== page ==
A Catholic school in Montana recently fired one of its teachers because she was pregnant. She was not actually fired just for being pregnant; she was fired for being pregnant and unmarried. Shaela Evenson taught at the school for almost ten years before an anonymous letter was sent to the school district informing them of her pregnancy. Evenson was considered an “excellent teacher” prior to her termination. However, her actions, becoming pregnant outside of marriage, violated the morality clause in her contract, which allowed the school to fire her. She has filed a
discrimination lawsuit with the Equal Employment Opportunity Commission (EEOC). Her lawsuit is not the first against a religious school for pregnancy related terminations.
Pregnancy discrimination is prohibited at the state and federal level, but religious institutions and organizations run by religious institutions are generally exempt from most federal and state employment discrimination laws. This means that Catholic schools can technically terminate employment if a person becomes pregnant outside of marriage. The fact that most religious organizations include morality clauses, like the one in Evenson’s contract, make it easier to defend firing unmarried pregnant employees because the employee knew in advance the action or behavior would lead to termination.
However, even with morality clauses and religious exemptions, courts have found religious organizations, usually schools, guilty of discrimination for firing pregnant teachers. One of the main reasons a court could find discrimination, despite morality clauses and exemptions, is unequal applications of the morality clauses (for instance, if a school fires an unmarried pregnant teacher, but does not fire a male teacher who is known to have a child outside of marriage). Fortunately most employers do not have to worry about the delicacies of equal application of morality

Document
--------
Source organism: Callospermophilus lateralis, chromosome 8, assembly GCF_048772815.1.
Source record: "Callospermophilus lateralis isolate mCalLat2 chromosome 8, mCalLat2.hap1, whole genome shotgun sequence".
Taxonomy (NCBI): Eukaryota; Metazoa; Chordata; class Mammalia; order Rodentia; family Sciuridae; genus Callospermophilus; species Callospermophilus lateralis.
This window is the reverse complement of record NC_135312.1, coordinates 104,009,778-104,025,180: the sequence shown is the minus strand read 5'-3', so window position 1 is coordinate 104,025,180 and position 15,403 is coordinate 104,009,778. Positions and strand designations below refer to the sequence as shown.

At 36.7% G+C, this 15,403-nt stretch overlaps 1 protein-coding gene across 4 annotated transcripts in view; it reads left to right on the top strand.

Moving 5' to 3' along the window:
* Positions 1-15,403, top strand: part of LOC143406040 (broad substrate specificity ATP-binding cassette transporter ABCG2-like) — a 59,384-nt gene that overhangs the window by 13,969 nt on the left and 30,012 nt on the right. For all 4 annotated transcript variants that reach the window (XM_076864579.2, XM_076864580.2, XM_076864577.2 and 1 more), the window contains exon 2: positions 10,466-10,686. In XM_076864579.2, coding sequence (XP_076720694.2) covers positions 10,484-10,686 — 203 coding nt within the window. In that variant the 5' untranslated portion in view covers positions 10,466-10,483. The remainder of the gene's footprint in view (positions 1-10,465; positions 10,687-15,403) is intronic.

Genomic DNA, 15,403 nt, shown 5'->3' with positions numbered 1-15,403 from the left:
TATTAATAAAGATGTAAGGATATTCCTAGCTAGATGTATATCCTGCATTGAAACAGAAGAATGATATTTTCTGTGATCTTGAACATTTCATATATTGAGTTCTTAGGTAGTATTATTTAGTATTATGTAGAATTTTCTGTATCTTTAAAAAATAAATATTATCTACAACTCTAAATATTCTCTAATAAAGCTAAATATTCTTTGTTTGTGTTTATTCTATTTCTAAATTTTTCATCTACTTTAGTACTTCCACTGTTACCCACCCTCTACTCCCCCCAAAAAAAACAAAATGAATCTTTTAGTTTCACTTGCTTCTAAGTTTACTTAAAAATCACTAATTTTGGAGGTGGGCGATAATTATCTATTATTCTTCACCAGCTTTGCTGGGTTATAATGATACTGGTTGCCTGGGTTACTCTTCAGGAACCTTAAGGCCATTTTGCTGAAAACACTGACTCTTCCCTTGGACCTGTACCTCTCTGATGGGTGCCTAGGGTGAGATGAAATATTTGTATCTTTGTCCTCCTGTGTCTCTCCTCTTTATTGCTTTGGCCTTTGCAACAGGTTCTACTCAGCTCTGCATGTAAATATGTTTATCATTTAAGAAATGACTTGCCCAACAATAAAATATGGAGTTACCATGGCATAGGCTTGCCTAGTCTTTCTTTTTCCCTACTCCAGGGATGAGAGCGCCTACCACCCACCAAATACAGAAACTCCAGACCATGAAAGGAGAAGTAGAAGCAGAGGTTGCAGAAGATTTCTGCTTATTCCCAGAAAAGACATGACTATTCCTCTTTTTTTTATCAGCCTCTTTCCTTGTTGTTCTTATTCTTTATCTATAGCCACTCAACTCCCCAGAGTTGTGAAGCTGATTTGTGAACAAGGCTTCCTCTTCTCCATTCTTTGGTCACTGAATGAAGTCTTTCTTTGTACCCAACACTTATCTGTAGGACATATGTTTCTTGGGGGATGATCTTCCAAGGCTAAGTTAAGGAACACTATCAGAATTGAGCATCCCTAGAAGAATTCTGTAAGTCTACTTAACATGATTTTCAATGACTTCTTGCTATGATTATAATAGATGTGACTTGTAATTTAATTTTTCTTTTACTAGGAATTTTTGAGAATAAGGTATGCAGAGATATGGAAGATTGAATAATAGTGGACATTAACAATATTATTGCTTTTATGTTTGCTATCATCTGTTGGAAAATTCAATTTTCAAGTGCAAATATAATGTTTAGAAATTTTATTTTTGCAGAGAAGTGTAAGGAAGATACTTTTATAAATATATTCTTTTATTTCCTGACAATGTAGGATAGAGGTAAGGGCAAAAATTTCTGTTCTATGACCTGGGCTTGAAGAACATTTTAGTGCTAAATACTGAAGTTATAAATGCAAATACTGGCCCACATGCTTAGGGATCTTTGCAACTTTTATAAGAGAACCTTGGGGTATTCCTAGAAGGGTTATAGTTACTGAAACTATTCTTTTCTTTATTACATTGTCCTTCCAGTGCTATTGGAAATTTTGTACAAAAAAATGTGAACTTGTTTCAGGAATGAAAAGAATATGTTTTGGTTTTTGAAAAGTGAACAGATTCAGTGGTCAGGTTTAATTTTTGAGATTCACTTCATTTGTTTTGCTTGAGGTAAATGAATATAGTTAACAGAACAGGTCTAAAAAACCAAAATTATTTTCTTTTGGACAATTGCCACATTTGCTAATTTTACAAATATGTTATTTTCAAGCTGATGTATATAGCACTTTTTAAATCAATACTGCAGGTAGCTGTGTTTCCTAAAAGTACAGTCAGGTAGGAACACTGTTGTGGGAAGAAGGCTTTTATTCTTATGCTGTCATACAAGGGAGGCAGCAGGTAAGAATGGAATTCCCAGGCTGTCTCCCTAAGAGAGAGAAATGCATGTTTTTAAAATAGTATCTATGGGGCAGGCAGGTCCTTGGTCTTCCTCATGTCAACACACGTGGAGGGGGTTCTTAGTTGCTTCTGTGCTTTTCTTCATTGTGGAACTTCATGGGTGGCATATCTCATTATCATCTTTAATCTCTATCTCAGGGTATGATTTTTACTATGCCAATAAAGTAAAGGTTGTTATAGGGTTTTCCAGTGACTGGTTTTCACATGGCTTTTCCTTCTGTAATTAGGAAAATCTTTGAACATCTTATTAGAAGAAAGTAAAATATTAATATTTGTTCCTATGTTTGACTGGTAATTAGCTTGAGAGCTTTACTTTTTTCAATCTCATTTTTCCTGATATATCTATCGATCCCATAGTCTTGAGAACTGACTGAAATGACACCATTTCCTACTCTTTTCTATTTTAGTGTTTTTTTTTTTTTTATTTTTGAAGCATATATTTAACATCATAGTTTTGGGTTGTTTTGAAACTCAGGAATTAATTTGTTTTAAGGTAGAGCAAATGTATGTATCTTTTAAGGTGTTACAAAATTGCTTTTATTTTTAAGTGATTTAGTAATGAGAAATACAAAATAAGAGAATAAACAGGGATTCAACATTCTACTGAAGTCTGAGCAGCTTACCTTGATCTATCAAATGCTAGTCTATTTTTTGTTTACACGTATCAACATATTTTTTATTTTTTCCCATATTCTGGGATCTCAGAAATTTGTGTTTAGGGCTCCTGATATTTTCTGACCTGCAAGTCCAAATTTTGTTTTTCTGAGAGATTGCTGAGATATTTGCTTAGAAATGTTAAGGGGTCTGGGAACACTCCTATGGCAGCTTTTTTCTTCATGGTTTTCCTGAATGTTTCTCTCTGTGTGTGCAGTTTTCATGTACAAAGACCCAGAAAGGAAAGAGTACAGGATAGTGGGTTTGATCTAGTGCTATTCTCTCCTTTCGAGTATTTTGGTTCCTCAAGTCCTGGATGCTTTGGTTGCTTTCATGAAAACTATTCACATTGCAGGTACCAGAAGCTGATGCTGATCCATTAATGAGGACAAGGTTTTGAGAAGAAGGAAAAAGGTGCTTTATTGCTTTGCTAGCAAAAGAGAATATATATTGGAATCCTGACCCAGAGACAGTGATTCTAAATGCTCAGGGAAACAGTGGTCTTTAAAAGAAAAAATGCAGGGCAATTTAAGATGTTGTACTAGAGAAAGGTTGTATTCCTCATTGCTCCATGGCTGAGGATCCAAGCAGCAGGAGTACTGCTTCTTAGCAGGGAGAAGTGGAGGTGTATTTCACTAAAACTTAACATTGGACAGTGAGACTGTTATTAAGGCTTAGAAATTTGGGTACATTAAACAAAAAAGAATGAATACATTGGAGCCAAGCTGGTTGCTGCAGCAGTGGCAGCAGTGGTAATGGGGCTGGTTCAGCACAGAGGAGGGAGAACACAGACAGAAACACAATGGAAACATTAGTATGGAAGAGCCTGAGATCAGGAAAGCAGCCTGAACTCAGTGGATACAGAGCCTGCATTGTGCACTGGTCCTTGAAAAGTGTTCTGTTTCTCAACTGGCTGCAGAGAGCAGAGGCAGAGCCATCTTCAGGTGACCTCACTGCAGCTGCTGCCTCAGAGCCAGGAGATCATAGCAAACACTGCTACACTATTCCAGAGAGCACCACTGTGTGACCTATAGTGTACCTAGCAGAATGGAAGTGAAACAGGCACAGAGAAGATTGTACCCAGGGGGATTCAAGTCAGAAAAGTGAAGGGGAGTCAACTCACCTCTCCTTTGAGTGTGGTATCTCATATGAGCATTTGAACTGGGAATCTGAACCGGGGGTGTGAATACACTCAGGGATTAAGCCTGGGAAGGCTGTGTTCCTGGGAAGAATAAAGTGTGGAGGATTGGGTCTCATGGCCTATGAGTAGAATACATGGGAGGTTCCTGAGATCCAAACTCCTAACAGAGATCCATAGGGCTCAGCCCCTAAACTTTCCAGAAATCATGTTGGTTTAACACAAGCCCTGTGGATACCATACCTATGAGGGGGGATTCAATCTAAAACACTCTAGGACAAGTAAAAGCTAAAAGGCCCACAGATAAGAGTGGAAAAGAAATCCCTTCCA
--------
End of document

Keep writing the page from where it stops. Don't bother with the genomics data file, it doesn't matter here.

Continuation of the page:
clauses, since they do not get an exemption from state and federal laws.
Pregnancy and Employment Laws
Non-religious employers are required to comply with state and federal employment discrimination laws. The Pregnancy Discrimination Act (PDA) is a federal law prohibiting employment discrimination based on pregnancy, childbirth or medical conditions related to pregnancy, such as infertility. The Washington Law Against Discrimination (WLAD) prohibits discrimination based on marital status and sex. Under Washington’s law, pregnancy discrimination is a form of sex discrimination. This means most employers would not be able to fire Evenson for her pregnancy or
because she was not married when it occurred.
Also, pregnancies are generally considered temporary medical conditions, so pregnant employees are protected under the American’s with Disability Act (ADA), the Family Medical Leave Act (FMLA), and the Fair Labor Standards Act (FLSA). An employee may be eligible for temporary, reasonable accommodations for medical conditions related to pregnancy. These accommodations could include adjustments in job duties, temporary leave, extended unpaid leave (maternity leave), and accommodations to express milk while at work. Religious employers are also generally exempt from these laws; however married, pregnant employees seem to have fewer problems getting these accommodations.
If you believe you have suffered from discrimination in the workplace because of your pregnancy, an HKM employment law attorney can help